- What is Topping?
- Topping Is Expensive
- Topped trees become hazardous and unsightly
- Why Topping Hurts Trees
- Topping Creates Hazards
- Topping Can Lead to Sunburn
- Topping Causes Decay
- Topping Stresses Trees
What is Topping?
Topping is the indiscriminate cutting of tree branches to stubs or lateral branches that are not large enough to assume the terminal role. Other names for topping include “heading,” “tipping,” “hat-racking,” and “rounding over.”
The most common reason given for topping is to reduce the size of a tree. Home owners often feel that their trees have become too large for their property. People fear that tall trees may pose a hazard. Topping, however, is not a viable method of height reduction and certainly does not reduce the hazard. In fact, topping will make a tree more hazardous in the long term.
Alternatives to Topping
There are other methods of branch reduction that can help to preserve the natural form of the tree. However, if large cuts are involved, the tree may not be able to close over and compartmentalize the wounds. Sometimes the best solution is to remove the tree and replace it with a species that is more appropriate for the site.
Sometimes a tree must be reduced in height or spread. Providing clearance for utility lines is an example. There are recommended techniques for doing so. If practical, branches should be removed back to their point of origin. If a branch must be shortened, it should be cut back to a lateral that is large enough to assume the terminal role. A rule of thumb is to cut back to a lateral that is at least one-third the diameter of the limb being removed.
Topping Is Expensive
The cost of topping a tree is not necessary limited to your initial costs. If the tree survives, it may require pruning again within a few years. If the tree dies, it will have to be removed.
Topping is a high-maintenance pruning practice, with some hidden costs. One is the reduction in property value. Healthy, well-maintained trees can add to the value of a property. Disfigured, topped trees are considered an impending expense. For more information about tree trimming you can read more on this page.
Another possible cost of topped trees is potential liability. Topped trees are prone to breaking and can be hazardous. Because topping is considered an unacceptable pruning practice, any damage caused by branch failure of a topped tree may lead to a finding of negligence in a court of law.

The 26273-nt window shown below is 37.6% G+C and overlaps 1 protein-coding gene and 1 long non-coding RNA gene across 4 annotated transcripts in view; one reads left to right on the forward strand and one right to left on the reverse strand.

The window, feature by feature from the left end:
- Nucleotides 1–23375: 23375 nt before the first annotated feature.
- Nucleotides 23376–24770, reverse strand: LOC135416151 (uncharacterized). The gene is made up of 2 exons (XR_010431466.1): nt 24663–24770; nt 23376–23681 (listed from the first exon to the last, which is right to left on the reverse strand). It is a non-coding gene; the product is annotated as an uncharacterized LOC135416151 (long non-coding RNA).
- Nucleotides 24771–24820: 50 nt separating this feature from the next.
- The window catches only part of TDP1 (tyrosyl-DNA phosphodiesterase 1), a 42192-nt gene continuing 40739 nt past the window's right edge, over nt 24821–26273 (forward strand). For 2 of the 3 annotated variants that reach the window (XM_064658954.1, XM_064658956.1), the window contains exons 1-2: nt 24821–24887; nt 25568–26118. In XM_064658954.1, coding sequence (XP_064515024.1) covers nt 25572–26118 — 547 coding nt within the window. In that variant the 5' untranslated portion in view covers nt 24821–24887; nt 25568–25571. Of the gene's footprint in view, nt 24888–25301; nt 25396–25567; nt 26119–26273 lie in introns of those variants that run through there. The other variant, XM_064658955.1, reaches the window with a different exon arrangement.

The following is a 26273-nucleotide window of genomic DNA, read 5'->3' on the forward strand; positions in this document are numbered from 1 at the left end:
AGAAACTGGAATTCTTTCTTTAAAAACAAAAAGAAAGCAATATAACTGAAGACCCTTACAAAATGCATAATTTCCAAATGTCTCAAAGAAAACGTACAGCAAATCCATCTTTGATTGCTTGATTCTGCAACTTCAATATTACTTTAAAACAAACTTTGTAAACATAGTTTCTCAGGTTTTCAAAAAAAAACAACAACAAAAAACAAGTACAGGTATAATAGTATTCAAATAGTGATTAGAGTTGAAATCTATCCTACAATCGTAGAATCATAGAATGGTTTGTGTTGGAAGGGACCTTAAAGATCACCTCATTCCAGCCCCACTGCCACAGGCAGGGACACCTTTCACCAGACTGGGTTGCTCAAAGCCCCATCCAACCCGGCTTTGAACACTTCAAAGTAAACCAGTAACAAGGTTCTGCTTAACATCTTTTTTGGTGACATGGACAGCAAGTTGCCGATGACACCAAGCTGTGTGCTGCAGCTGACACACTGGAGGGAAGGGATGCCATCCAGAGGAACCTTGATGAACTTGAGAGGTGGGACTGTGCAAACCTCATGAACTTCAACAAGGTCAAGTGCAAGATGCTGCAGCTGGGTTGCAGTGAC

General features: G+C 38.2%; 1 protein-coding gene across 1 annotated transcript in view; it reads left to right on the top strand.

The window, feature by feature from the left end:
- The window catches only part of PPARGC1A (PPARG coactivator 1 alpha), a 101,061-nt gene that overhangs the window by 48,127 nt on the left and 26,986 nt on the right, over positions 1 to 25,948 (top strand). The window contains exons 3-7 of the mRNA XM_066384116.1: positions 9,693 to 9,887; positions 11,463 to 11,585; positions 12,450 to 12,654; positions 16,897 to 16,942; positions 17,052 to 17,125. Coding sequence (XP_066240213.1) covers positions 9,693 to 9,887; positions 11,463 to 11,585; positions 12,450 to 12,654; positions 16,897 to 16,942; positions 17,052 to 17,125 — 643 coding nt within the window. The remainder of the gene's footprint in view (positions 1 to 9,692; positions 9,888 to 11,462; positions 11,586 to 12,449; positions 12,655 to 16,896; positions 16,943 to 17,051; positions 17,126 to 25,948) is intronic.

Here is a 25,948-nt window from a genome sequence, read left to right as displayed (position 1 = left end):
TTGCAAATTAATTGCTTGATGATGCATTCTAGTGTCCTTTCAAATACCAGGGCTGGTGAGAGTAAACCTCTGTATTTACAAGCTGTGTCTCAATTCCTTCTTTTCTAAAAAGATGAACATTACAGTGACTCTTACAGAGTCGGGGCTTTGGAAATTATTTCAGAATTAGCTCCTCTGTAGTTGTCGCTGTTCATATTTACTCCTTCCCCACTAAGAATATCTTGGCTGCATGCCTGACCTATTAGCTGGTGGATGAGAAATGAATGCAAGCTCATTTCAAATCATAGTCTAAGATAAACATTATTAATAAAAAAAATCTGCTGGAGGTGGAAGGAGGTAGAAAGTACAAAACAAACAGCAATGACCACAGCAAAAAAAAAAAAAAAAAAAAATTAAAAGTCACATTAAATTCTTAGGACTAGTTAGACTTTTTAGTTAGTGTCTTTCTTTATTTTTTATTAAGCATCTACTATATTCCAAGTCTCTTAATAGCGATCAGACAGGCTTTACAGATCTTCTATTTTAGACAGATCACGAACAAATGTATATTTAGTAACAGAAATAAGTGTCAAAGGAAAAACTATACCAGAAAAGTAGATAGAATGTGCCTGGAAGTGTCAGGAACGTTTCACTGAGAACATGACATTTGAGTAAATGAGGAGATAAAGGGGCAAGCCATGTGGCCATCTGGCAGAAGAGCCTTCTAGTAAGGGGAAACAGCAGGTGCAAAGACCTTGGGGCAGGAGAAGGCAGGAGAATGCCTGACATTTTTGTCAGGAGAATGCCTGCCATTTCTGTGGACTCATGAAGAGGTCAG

Topped trees become hazardous and unsightly – Topping Makes Trees Ugly
The natural branching structure of a tree is a biological wonder. Trees form a variety of shapes and growth habits, all with the same goal of presenting their leaves to the sun. Topping removes the ends of the branches, often leaving ugly stubs. Topping destroys the natural form of a tree.
Without leaves (up to 6 months of the year in temperate climates), a topped tree appears disfigured and mutilated. With leaves, it is a dense ball of foliage, lacking its simple grace. A tree that has been topped can never fully regain its natural form.
Why Topping Hurts Trees
Topping is perhaps the most harmful tree pruning practice known. Yet, despite more than 25 years of literature and seminars explaining its harmful effects, topping remains a common practice.
Topping Creates Hazards
Stubs left from topping usually decay and become hazards
The survival mechanism that causes a tree to produce multiple shoots below each topping cut comes at great expense to the tree. These shoots develop from buds near the surface of the old branches. Unlike normal branches that develop in a socket of overlapping wood tissues, these new shoots are anchored only in the outermost layers of the parent branches.
The new shoots grow quickly, as much as 20 feet in one year, in some species. Unfortunately, the shoots are prone to breaking, especially during windy conditions. The irony is that while the goal was to reduce the tree’s height to make it safer, it has been made more hazardous than before.
Topping Can Lead to Sunburn
Leaving a stub is an open pathway to decay
Branches within a tree’s crown produce thousands of leaves to absorb sunlight. When the leaves are removed, the remaining branches and trunk are suddenly exposed to high levels of light and heat. The result may be sunburn of the tissues beneath the bark, which can lead to cankers, bark splitting, and death of some branches.
Topping Causes Decay
The preferred location to make a pruning cut is just beyond the branch collar at the branch’s point of attachment. The tree is biologically equipped to close such a wound, provided the tree is healthy enough and the wound is not too large. Cuts made along a limb between lateral branches create stubs with wounds that the tree may not be able to close. The exposed wood tissues begin to decay. Normally, a tree will “wall off,” or compartmentalize, the decaying tissues, but few trees can defend the multiple severe wounds caused by topping. The decay organisms are given a free path to move down through the branches.
Topping Stresses Trees
Topping often removes 50 to 100 percent of the leaf-bearing crown of a tree. Because leaves are the food factories of a tree, removing them can temporarily starve a tree. The severity of the pruning triggers a sort of survival mechanism. The tree activates latent buds, forcing the rapid growth of multiple shoots below each cut. The tree needs to put out a new crop of leaves as soon as possible. If a tree does not have the stored energy reserves to do so, it will be seriously weakened and may die.
A stressed tree is more vulnerable to insect and disease infestations. Large, open pruning wounds expose the sapwood and heartwood to attacks. The tree may lack sufficient energy to chemically defend the wounds against invasion, and some insects are actually attracted to the chemical signals trees release.
Text or Call Scotty Tree and Arborist Today 250 220 9298.